Trivia Tuesday: Naked Mole Rat

naked mole rat
Smithsonian/National Zoological Society

Every Tuesday we'll share a few fun animal facts with you from experts all over the country.

This week we're learing about the humorously named naked mole rat. We talked to David S. Kessler, biologist at the Small Mammal House at the National Zoo.

  • The naked mole rat is definitely a mammal — it suckles its young, and, despite its name, does have some hair. But unlike other mammals, it is basically cold-blooded; its body temperature is determined by the temperature of the environment.
  • Naked mole rats have a social system like almost no other vertebrate — they live in a colony like bees or ants. The naked mole rats live in extensive underground burrows containing up to 200 individuals. In fact, if you separate one mole-rat from its colony for an extended period of time, it will die.
  • Naked mole rat societies are like a cross between a nudist colony and a socialist dictatorship. Only the queen gets to have offspring, and everyone else serves her by raising the kids and building the tunnels. And the queen needs all the help she can get: She gives birth to anywhere from ten to over two dozen young at a time.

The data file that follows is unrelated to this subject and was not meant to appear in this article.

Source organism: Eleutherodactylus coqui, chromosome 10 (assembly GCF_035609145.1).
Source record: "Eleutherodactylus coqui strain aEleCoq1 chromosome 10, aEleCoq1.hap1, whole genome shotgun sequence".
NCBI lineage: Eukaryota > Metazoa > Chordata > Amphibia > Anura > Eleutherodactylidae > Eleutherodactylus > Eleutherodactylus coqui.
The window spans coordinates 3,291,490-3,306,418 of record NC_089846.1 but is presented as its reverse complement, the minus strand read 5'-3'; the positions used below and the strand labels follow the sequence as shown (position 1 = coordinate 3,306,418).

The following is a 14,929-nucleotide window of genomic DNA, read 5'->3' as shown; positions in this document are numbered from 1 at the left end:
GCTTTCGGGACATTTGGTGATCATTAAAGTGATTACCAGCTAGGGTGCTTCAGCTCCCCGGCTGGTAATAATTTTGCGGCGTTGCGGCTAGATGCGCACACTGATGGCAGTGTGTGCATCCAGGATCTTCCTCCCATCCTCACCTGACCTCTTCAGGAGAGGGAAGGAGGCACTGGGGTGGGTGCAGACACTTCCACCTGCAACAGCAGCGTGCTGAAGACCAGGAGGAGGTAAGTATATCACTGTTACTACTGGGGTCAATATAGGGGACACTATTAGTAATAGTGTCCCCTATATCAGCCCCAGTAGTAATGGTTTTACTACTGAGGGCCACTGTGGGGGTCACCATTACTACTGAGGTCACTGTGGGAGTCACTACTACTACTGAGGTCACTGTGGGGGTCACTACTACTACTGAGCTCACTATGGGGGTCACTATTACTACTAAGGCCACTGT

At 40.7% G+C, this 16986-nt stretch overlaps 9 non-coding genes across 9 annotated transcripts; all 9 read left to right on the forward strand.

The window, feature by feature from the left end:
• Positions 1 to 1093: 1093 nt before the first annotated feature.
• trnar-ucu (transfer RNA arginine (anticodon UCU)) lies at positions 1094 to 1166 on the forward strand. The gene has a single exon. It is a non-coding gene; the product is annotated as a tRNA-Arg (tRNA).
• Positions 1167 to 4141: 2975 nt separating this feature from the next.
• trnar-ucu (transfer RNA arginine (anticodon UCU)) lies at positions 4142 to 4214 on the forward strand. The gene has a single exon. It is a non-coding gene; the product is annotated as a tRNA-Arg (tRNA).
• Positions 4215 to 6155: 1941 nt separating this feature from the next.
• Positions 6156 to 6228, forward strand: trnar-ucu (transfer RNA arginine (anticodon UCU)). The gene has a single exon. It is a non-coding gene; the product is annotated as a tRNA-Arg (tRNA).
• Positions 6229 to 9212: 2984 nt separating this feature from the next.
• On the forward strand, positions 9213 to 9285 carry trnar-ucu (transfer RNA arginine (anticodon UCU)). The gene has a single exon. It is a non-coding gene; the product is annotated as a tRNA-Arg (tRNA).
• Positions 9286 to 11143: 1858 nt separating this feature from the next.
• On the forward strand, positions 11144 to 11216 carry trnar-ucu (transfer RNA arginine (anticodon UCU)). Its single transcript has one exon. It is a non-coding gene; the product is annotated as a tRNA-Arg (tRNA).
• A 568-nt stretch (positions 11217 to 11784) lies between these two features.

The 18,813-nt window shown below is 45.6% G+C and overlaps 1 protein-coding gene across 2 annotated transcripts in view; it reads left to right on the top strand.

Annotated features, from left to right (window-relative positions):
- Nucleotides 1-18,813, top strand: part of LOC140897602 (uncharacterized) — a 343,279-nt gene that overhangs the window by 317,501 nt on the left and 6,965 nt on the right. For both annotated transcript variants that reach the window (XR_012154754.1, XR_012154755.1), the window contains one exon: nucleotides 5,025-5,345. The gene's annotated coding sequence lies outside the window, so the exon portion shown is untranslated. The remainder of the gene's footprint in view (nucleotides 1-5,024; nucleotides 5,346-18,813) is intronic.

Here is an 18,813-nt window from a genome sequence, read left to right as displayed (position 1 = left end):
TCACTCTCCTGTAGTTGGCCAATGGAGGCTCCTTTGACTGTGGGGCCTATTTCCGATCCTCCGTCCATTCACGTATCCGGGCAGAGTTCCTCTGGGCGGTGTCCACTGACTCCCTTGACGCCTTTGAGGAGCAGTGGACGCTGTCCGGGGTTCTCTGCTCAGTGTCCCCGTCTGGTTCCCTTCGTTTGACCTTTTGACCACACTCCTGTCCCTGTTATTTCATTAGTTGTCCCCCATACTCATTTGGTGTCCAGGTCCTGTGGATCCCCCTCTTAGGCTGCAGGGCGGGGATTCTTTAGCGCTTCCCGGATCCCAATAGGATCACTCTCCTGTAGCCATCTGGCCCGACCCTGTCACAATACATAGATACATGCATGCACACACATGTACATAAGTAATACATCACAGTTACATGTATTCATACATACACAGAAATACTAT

• Twenty-five percent of the naked mole rat’s muscle mass is in its jaw. That's as much as you have in each leg. Their big front teeth stick out even when their mouths are closed, so they can dig tunnels without eating dirt. They can also move their incisors independently of each other.
  • Naked mole rats can run just as fast backwards as forwards, so there's no need to turn around in a tight burrow.
  • Naked mole rats roll around in the burrow's toilet chambers to anoint themselves with their colony's odor. Mole rats hate strangers and will kill unfamiliar-smelling members of another colony that dig into their burrows. So, better off poop- and urine-scented than dead.
  • You might not think there's much reason to envy the naked mole rat, but you'd be wrong. They're incredibly long lived for a small animal — the oldest in captivity so far died at the age of 32 — and they never get cancer. Naked mole rats are also impervious to certain kinds of pain; they don't feel the burning sensations caused by acid and hot peppers, for example. The ability to eat all the salsa they might want is wasted on them, though, since their diet consists of just roots and tubers they find underground.

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